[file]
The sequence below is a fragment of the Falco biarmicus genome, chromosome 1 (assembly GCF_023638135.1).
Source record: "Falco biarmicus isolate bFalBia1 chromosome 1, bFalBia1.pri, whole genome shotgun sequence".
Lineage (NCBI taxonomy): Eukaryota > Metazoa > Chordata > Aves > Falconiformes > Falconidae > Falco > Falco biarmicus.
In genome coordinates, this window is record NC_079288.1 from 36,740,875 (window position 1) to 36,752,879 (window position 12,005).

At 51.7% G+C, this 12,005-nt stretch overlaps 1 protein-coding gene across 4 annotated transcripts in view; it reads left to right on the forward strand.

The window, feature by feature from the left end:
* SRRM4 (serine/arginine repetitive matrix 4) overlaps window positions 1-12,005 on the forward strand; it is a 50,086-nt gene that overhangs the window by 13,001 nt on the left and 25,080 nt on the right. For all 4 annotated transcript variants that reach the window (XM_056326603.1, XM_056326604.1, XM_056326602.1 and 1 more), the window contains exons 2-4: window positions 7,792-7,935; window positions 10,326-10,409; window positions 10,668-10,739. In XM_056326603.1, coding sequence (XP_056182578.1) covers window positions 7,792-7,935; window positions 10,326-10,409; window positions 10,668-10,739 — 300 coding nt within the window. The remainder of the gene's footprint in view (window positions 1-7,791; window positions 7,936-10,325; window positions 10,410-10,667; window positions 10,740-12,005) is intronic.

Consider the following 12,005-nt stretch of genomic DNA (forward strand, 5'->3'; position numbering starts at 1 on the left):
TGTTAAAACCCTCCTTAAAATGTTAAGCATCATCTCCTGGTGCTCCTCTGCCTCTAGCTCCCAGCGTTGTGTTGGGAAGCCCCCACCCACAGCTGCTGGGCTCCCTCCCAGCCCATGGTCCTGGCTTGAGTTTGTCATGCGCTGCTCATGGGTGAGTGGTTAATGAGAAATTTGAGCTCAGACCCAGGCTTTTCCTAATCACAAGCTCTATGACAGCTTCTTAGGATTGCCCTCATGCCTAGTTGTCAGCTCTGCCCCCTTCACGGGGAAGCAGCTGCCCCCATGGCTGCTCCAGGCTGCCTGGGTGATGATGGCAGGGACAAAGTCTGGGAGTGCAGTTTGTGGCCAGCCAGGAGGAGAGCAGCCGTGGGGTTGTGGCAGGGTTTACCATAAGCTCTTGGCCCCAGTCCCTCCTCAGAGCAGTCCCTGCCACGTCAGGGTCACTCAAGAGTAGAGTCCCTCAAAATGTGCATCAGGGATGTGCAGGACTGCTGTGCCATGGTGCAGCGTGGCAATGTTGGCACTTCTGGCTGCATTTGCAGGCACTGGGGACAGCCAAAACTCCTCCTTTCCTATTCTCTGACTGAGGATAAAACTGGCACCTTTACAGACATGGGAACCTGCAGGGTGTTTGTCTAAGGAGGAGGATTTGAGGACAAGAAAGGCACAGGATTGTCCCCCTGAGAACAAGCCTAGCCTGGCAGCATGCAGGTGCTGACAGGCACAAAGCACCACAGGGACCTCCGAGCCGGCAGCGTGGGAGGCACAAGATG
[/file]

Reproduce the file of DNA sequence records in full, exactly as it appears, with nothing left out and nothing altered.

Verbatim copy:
The sequence below is a fragment of the Falco biarmicus genome, chromosome 1 (assembly GCF_023638135.1).
Source record: "Falco biarmicus isolate bFalBia1 chromosome 1, bFalBia1.pri, whole genome shotgun sequence".
Lineage (NCBI taxonomy): Eukaryota > Metazoa > Chordata > Aves > Falconiformes > Falconidae > Falco > Falco biarmicus.
In genome coordinates, this window is record NC_079288.1 from 36,740,875 (window position 1) to 36,752,879 (window position 12,005).

At 51.7% G+C, this 12,005-nt stretch overlaps 1 protein-coding gene across 4 annotated transcripts in view; it reads left to right on the forward strand.

The window, feature by feature from the left end:
* SRRM4 (serine/arginine repetitive matrix 4) overlaps window positions 1-12,005 on the forward strand; it is a 50,086-nt gene that overhangs the window by 13,001 nt on the left and 25,080 nt on the right. For all 4 annotated transcript variants that reach the window (XM_056326603.1, XM_056326604.1, XM_056326602.1 and 1 more), the window contains exons 2-4: window positions 7,792-7,935; window positions 10,326-10,409; window positions 10,668-10,739. In XM_056326603.1, coding sequence (XP_056182578.1) covers window positions 7,792-7,935; window positions 10,326-10,409; window positions 10,668-10,739 — 300 coding nt within the window. The remainder of the gene's footprint in view (window positions 1-7,791; window positions 7,936-10,325; window positions 10,410-10,667; window positions 10,740-12,005) is intronic.

Consider the following 12,005-nt stretch of genomic DNA (forward strand, 5'->3'; position numbering starts at 1 on the left):
TGTTAAAACCCTCCTTAAAATGTTAAGCATCATCTCCTGGTGCTCCTCTGCCTCTAGCTCCCAGCGTTGTGTTGGGAAGCCCCCACCCACAGCTGCTGGGCTCCCTCCCAGCCCATGGTCCTGGCTTGAGTTTGTCATGCGCTGCTCATGGGTGAGTGGTTAATGAGAAATTTGAGCTCAGACCCAGGCTTTTCCTAATCACAAGCTCTATGACAGCTTCTTAGGATTGCCCTCATGCCTAGTTGTCAGCTCTGCCCCCTTCACGGGGAAGCAGCTGCCCCCATGGCTGCTCCAGGCTGCCTGGGTGATGATGGCAGGGACAAAGTCTGGGAGTGCAGTTTGTGGCCAGCCAGGAGGAGAGCAGCCGTGGGGTTGTGGCAGGGTTTACCATAAGCTCTTGGCCCCAGTCCCTCCTCAGAGCAGTCCCTGCCACGTCAGGGTCACTCAAGAGTAGAGTCCCTCAAAATGTGCATCAGGGATGTGCAGGACTGCTGTGCCATGGTGCAGCGTGGCAATGTTGGCACTTCTGGCTGCATTTGCAGGCACTGGGGACAGCCAAAACTCCTCCTTTCCTATTCTCTGACTGAGGATAAAACTGGCACCTTTACAGACATGGGAACCTGCAGGGTGTTTGTCTAAGGAGGAGGATTTGAGGACAAGAAAGGCACAGGATTGTCCCCCTGAGAACAAGCCTAGCCTGGCAGCATGCAGGTGCTGACAGGCACAAAGCACCACAGGGACCTCCGAGCCGGCAGCGTGGGAGGCACAAGATG